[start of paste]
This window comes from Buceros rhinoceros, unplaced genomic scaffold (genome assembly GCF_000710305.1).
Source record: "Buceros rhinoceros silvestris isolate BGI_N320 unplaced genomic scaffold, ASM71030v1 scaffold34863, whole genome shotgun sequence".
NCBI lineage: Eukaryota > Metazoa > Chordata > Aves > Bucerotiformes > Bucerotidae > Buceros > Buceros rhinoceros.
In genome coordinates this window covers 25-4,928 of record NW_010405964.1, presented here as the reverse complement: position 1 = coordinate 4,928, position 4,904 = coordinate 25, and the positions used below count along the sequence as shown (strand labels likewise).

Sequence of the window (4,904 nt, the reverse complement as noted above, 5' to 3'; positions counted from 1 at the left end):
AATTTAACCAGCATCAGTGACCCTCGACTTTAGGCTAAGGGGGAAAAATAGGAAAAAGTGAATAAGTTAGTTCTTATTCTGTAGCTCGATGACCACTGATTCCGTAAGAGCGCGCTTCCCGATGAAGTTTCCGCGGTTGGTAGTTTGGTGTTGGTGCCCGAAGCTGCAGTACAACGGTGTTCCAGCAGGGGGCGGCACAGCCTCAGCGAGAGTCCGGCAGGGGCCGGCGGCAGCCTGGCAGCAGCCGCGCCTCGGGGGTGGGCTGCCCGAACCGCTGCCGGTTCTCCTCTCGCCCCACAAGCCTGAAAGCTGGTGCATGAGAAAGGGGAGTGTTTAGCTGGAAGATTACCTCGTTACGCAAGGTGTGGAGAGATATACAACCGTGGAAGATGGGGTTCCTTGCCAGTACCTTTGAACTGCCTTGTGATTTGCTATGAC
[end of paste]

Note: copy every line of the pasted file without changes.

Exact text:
This window comes from Buceros rhinoceros, unplaced genomic scaffold (genome assembly GCF_000710305.1).
Source record: "Buceros rhinoceros silvestris isolate BGI_N320 unplaced genomic scaffold, ASM71030v1 scaffold34863, whole genome shotgun sequence".
NCBI lineage: Eukaryota > Metazoa > Chordata > Aves > Bucerotiformes > Bucerotidae > Buceros > Buceros rhinoceros.
In genome coordinates this window covers 25-4,928 of record NW_010405964.1, presented here as the reverse complement: position 1 = coordinate 4,928, position 4,904 = coordinate 25, and the positions used below count along the sequence as shown (strand labels likewise).

Sequence of the window (4,904 nt, the reverse complement as noted above, 5' to 3'; positions counted from 1 at the left end):
AATTTAACCAGCATCAGTGACCCTCGACTTTAGGCTAAGGGGGAAAAATAGGAAAAAGTGAATAAGTTAGTTCTTATTCTGTAGCTCGATGACCACTGATTCCGTAAGAGCGCGCTTCCCGATGAAGTTTCCGCGGTTGGTAGTTTGGTGTTGGTGCCCGAAGCTGCAGTACAACGGTGTTCCAGCAGGGGGCGGCACAGCCTCAGCGAGAGTCCGGCAGGGGCCGGCGGCAGCCTGGCAGCAGCCGCGCCTCGGGGGTGGGCTGCCCGAACCGCTGCCGGTTCTCCTCTCGCCCCACAAGCCTGAAAGCTGGTGCATGAGAAAGGGGAGTGTTTAGCTGGAAGATTACCTCGTTACGCAAGGTGTGGAGAGATATACAACCGTGGAAGATGGGGTTCCTTGCCAGTACCTTTGAACTGCCTTGTGATTTGCTATGAC